In the world of mainstream digital technologies, consent has meant checking a box that says “I agree to these terms and conditions.” You may not understand what you have agreed to, or you may be forced to agree in order to access important services, but in the eyes of these technology providers, you have provided consent.
Consent in technology also looks like the simple act of leaving home. Out in public, you can legally be subject to video surveillance and in some jurisdictions, the use of facial recognition technology on footage of you. By appearing in public space, you have consented to being monitored.
You can also consent by doing nothing. Your name, age, mailing address, and family members’ names can be listed in online directories until you explicitly request that the information be removed.
This view of consent has given rise to a host of issues related to data privacy (or the lack thereof) — issues that have a more profound impact for those who are marginalized by systemic forces like ableism, racism, class privilege, patriarchy, and heterosexism. Having contended with data privacy and equity issues in our personal experiences as well as through processes of designing technologies, we started to ask ourselves, can’t there be a higher standard for consent in tech?
This line of inquiry came about somewhat incidentally when we were working on the Ripple Mapping Tool, an app that crowdsources stories from participants of community programs and generates visualizations of the impacts of those programs. While designing the logic of the storytelling system, we identified the need for strong consent practices to respect the privacy of people who might not want to be named in these stories.
We assumed — naïvely — that the tech sector had established standards and best practices around consent, in the same way that fields like medicine and research have. Our searches returned very little to guide us, and instead revealed a deep need to draw attention to the ways that technology makers’ concepts of consent are vastly different than most people’s intuitive understanding of consent. At this point, we decided to pause our work on the Ripple Mapping Tool until better consent standards and practices were established, and pivoted to working on what came to be called the Consentful Tech Project.
The work so far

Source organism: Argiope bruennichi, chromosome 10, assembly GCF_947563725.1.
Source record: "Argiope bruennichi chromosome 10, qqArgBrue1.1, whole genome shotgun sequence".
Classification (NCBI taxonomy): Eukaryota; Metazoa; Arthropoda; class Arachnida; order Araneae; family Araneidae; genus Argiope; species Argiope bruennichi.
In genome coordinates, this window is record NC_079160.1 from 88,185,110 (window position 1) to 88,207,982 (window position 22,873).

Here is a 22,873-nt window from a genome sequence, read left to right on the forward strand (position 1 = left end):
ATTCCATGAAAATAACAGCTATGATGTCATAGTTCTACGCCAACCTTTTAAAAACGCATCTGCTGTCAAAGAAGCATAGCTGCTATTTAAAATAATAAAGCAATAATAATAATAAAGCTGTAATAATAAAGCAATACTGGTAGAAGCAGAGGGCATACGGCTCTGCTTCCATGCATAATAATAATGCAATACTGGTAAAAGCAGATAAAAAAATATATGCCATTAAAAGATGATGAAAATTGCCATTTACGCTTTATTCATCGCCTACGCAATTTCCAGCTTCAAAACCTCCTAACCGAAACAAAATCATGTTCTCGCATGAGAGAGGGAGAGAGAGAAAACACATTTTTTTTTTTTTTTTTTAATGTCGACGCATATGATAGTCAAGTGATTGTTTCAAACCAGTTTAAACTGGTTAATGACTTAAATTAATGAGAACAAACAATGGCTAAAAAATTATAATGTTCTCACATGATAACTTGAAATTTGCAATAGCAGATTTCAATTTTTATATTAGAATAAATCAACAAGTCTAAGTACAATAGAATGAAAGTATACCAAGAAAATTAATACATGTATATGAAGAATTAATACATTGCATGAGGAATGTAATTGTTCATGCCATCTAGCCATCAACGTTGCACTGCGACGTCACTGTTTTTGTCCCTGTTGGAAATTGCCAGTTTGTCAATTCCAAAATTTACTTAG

We started by writing a zine called Building Consentful Tech in collaboration with the Ripple Mapping Tool’s engineer Dann Toliver. In it, we introduce the term consentful technology: digital applications and spaces that are built with consent at their core, and that support the self-determination of people who use and are affected by these technologies. Whereas consensual implies a discrete agreement between two parties, consentful speaks to imbuing technology with a culture of consent.
The zine, which we also designed, leans on the work of movements against gender-based violence, and puts forward a framework for good digital consent based on Planned Parenthood’s FRIES model: Freely Given; Reversible; Informed; Enthusiastic; and Specific. It also puts forward some initial ideas for design processes and technical implementation that we hoped would kickstart the development of best practices. The zine is available for free download here and purchase here.
The impact so far
After being released in 2017, the zine has been widely cited and has been used as a resource for numerous tech and tech-related projects such as a public library program in which young people designed consentful tech for youth, a prototype for reversible consent, and an opt-in (rather than the ubiquitous opt-out) analytics feature on websites for Allied Media Projects and the Allied Media Conference.
We founded the Consentful Tech Project in 2018 in response to requests for trainings and case studies on which to model tech projects. Some of the things we have been up to through the Consentful Tech Project include:
• Training the Detroit Community Technology Project’s (DCTP) Equitable Internet Initiative Digital Stewards
• Working on a curriculum for teaching consentful tech principles and design processes in collaboration with DCTP
• Presenting at the Allied Media Conference, the Mozilla Festival, the Digital Equity Lab, and the World Economic Forum
Read the zine
Building Consentful Tech is a free 28 page zine for anyone who uses, makes, or is affected by digital technologies and wants to build a more consentful world. Intended as a community conversation starter rather than a comprehensive guide, it was written with input from dozens of technologists, designers, and community organizers.
Teach the curriculum
From protecting ourselves to taking care of each other: A curriculum for building and using technology consentfully is meant to support those looking to best use technology in service of care, safety, and consent. It will lay the groundwork with key concepts like data and data bodies, safety vs. security, consent, and how these relate to our individual and collective lives. This curriculum guides readers through the application of these concepts to build consentful cultures and technologies and how to advocate for the adoption of such in their communities.
Visit the website
See case studies of Consentful Tech in action and learn about upcoming events.